In the principle of full disclosure, I must admit upfront how sickened I was by Duncan M. Currie’s selection (Comment, “A More Progressive Tax Code”, Jan. 31). Was it the use of quotation marks around the words “poor” and “wealthy”? Are these indeed such malleable concepts when we contrast, as Mr. Currie does in his first paragraph, those earning under $30,000 a year with those earning over $200,000?
Another rhetorical device that gets under my skin—“whopping.” I always know some outrage against the more affluent among us will follow. As in “the top 50% [of all wage earners] pay a whopping 96.09% of all income taxes.” (Later on we learn that this top 50% also happens to earn [a whopping?] 87.01% of all income, so we aren’t quite as ready to hit the barricades.)
But why don’t the above figures shock Currie for another reason, that is, that a whopping 50% of all American wage earners pay no income tax because they couldn’t possible pay it? That half of all American workers earn so little that the government has figured out it’s pointless trying to shake them down for their “fair share” of all the benefits the government supplies us with: the cost of negotiating and administrating NAFTA, of the CIA toppling foreign governments on behalf of their vital business interests, of a military whose budget is greater than the sum of the next six largest military budgets. Whose interests are at stake here?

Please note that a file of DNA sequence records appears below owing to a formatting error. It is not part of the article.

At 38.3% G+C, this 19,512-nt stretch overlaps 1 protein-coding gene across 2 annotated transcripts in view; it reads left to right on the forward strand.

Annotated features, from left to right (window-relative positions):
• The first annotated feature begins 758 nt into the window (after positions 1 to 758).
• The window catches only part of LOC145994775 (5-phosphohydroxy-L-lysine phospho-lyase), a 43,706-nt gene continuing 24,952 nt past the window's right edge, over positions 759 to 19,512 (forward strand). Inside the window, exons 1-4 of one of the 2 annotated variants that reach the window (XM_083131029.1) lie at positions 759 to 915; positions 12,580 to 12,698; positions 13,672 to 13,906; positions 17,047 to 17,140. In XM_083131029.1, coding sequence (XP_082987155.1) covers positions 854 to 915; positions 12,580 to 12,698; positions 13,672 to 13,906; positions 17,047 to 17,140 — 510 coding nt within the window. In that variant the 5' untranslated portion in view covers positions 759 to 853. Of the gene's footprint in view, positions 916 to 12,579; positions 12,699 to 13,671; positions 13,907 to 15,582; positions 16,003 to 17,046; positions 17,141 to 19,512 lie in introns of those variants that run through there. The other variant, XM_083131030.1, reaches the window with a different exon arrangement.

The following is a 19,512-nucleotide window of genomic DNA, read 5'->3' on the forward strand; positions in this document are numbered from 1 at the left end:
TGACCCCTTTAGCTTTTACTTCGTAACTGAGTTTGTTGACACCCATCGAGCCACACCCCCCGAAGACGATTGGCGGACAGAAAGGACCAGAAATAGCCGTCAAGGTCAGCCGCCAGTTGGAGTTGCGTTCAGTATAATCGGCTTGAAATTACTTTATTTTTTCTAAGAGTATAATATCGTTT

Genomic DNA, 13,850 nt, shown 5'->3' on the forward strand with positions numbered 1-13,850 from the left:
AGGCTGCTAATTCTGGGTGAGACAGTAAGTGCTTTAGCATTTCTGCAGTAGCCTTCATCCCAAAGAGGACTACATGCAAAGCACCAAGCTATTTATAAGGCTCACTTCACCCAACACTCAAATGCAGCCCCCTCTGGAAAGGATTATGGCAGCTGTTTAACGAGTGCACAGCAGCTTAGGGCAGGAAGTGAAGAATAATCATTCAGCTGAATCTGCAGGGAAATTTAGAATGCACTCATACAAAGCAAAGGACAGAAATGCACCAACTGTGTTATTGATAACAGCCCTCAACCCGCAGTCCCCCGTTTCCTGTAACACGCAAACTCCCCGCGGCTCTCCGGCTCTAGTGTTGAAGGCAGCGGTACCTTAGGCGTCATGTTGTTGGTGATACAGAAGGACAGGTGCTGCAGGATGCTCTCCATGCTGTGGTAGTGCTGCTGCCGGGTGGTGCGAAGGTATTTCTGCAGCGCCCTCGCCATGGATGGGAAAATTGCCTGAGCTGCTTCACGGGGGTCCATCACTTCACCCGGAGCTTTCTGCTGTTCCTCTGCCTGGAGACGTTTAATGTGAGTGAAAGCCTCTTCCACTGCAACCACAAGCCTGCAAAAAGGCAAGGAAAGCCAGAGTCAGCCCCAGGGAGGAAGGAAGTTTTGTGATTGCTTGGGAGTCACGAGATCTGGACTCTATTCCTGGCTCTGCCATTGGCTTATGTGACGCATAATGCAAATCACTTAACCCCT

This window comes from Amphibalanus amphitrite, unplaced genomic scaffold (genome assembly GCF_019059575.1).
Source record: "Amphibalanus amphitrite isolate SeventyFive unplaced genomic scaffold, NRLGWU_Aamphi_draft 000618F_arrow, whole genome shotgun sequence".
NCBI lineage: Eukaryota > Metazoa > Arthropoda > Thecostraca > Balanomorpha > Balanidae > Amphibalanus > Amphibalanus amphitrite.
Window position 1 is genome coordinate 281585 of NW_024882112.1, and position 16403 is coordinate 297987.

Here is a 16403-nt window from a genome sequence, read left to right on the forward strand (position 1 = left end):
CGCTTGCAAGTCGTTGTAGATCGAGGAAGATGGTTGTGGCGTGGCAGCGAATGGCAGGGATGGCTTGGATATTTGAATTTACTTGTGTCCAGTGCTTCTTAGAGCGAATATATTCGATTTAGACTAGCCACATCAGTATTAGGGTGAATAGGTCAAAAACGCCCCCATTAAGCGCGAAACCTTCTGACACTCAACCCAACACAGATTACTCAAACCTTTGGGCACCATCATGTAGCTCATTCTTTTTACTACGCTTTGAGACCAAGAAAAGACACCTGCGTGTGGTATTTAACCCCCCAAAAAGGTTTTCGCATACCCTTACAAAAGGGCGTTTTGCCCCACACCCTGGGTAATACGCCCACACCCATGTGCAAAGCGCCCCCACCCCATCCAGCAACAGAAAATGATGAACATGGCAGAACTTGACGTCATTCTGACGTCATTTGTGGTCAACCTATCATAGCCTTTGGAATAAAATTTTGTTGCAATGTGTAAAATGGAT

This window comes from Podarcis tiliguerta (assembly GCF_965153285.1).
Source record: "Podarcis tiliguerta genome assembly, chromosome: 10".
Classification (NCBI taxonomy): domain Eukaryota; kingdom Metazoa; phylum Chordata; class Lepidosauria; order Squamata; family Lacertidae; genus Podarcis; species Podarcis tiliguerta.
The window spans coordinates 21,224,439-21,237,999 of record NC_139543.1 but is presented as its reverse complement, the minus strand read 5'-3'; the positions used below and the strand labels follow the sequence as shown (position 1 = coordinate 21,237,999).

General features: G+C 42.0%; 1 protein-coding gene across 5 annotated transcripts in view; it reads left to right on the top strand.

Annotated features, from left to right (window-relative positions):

Some, such as Andrew Carnegie, argue that the rich owe a debt to the society that enabled them to create their wealth. I argue the society always continues to benefit them—higher taxes should be seen more like the monthly phone bill than a debt payoff. If you are a low-wage earner with minimal possessions who rents, what do you lose with an invasion? But, if you own the worker’s apartment building, you lose proportionately more, and so on. Therefore, the richer you are, the more you have to lose, the more you always have invested in your police, your law courts, your government’s military and political alliances. Maintaining embassies and troops has little importance for the average low-wage worker, but is of perceived necessity to certain capitalists among us and their stockholders.
Yes, government costs money. But most of our money isn’t going to things that help the poor, but to pay for the costs of our huge capitalist empire—and it’s only “fair” that those who benefit more pay more.
Andree Pages ’77
New York, N.Y.
Feb. 1, 2003